Efficiency versus Adaptability: Most of us will never face quite such an amazing but  daunting challenge, or have the corresponding time and budget flexibility. But as an innovation community, and a planet, we are entering a phase of very rapid change as we try to quickly address really big issues, such as climate change and AI. And the speed, scope and interconnected complexity of that change make it increasingly difficult to build resilience into our innovations. This is compounded because a need for speed and efficiency often drives us towards narrow focus and increased specialization.  That focus can help us move quickly, but we know from nature that the first species to go extinct in the face of environmental change are often the specialists, who are less able to adapt with their changing world. Efficiency often reduces resilience, it’s another conundrum.

Complexity, Systems Effects and Collateral Damage. To pile on the challenges a little, the more breakthrough an innovation is, the less we understand about how interacts at a systems level, or secondary effects it may trigger.  And secondary failures can be catastrophic. Takata airbags, or the batteries in Samsung Galaxy phones were enabling, not core technologies, but they certainly derailed the core innovations.

Designed Resiliency. One answer to this is to be more systematic about designing resilience into innovation, as the Webb team were. We may not be able to reach the equivalent of 344 points of failure, but we can be systematic about scenario planning, anticipating failure, and investing up front in buffering ourselves against risk. There are a number of approaches we can adopt to achieve this, which I’ll discuss in detail later.

The Resiliency Conundrum. But first let’s talk just a little more about the Resilience conundrum. For virtually any innovation, time and money are tight. Conversely, taking time to anticipate potential failures is often time consuming and expensive. Worse, it rarely adds direct, or at least marketable value. And when it does work, we often don’t see the issues it prevents, we only notice them when resiliency fails. It’s a classic trade off, and one we face at all levels of innovation. For example, when I worked on dishwashing liquids at P&G, a slightly less glamorous field than space exploration, an enormous amount of effort went into maintaining product performance and stability under extreme conditions. Product could be transported in freezing or hot temperatures, and had to work extreme water hardness or softness. These conditions weren’t typical, but they were possible. But the cost of protecting these outliers was often disproportionately high.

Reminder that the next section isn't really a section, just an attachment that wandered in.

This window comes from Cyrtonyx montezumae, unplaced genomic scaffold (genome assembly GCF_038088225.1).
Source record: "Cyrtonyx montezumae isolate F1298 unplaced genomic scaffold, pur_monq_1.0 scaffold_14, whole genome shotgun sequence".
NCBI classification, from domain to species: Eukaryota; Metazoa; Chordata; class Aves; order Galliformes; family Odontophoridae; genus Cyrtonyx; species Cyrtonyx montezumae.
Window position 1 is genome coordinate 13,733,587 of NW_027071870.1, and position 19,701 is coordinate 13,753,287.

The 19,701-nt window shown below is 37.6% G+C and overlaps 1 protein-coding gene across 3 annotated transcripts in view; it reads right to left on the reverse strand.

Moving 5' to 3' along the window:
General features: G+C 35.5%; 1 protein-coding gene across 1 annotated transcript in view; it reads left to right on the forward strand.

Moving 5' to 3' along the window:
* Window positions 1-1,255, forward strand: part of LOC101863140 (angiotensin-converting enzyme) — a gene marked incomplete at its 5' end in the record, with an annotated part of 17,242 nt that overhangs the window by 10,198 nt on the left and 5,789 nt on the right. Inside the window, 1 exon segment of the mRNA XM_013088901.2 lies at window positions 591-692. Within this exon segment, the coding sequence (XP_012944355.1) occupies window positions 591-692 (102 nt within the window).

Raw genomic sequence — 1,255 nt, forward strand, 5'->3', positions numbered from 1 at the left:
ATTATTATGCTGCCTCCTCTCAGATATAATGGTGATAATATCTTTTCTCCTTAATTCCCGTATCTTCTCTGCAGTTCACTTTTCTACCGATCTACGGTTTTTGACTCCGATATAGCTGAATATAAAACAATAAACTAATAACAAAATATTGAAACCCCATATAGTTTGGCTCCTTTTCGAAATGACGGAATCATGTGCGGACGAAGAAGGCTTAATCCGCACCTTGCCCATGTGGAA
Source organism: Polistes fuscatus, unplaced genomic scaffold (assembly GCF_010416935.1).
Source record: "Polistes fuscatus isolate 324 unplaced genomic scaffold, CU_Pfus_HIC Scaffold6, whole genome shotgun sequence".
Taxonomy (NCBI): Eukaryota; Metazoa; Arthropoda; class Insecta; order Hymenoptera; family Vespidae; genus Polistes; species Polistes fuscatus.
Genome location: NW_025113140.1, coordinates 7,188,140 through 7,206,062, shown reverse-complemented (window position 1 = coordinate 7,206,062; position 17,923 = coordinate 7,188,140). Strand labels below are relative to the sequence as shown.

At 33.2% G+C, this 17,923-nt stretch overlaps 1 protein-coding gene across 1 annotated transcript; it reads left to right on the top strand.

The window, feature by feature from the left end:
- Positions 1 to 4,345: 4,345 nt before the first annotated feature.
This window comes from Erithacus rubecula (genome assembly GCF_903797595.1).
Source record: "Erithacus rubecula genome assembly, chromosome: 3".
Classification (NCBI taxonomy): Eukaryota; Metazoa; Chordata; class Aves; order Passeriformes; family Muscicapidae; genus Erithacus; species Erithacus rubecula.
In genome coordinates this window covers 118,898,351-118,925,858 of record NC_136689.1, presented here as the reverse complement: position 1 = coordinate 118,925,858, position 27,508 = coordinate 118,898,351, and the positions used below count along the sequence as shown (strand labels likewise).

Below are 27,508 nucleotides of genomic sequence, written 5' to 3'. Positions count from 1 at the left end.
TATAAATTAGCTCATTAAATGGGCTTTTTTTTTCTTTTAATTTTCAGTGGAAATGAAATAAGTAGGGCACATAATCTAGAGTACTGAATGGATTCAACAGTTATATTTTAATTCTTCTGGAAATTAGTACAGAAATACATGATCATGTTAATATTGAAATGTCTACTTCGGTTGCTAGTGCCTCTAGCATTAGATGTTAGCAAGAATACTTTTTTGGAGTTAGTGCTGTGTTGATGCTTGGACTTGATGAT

And there again lies the trade off. Design in too much resiliency, and we are become inefficient and/or uncompetitive. But too little, and we risk a catastrophic failure like the Takata airbags. We need to find a sweet spot. And finding it is still further complicated because we are entering an era of innovation and disruption where we are making rapid changes to multiple systems in parallel. Climate change is driving major structural change in energy, transport and agriculture, and advances in computing are changing how those systems are managed. With dishwashing, we made changes to the formula, but the conditions of use remained fairly constant, meaning we were pretty good at extrapolating what the product would have to navigate. The same applies with the Webb telescope, where conditions at the Lagrange point have not changed during the lifetime of the project. We typically have a more complex, moving target.

Low Carbon Energy. Much of the core innovation we are pursuing today is interdependent. As an example, consider energy. Simply replacing hydrocarbons with, for example, solar, is far more complex than simply swapping one source of energy for another. It impacts the whole energy supply system. Where and how it links into our grid, how we store it, unpredictable power generation based on weather, how much we can store, maintenance protocols, and how quickly we can turn up or down the supply are just a few examples. We also create new feedback loops, as variables such as weather can impact both power generation and power usage concurrently. But we are not just pursuing solar, but multiple alternatives, all of which have different challenges. And concurrent to changing our power source, we are also trying to switch automobiles and transport in general from hydrocarbons to electric power, sourced from the same solar energy. This means attempting significant change in both supply and a key usage vector, changing two interdependent variables in parallel. Simply predicting the weather is tricky, but adding it to this complex set of interdependent variables makes surprises inevitable, and hence dialing in the right degree of resilience pretty challenging.

The Grass is Always Greener: And even if we anticipate all of that complexity, I strongly suspect, we’ll see more, rather than less surprises than we expect.   One lesson I’ve learned and re-learned in innovation is that the grass is always greener. We don’t know what we don’t know, in part because we cannot see the weeds from a distance. The devil often really is in the details, and there is nothing like moving from theory to practice, or from small to large scale to ferret out all of the nasty little problems that plague nearly every innovation, but that are often unfathomable when we begin. Finding and solving these is an inherent part of virtually any innovation process, but it usually adds time and cost to the process. There are reasons why more innovations take longer than expected than are delivered ahead of schedule!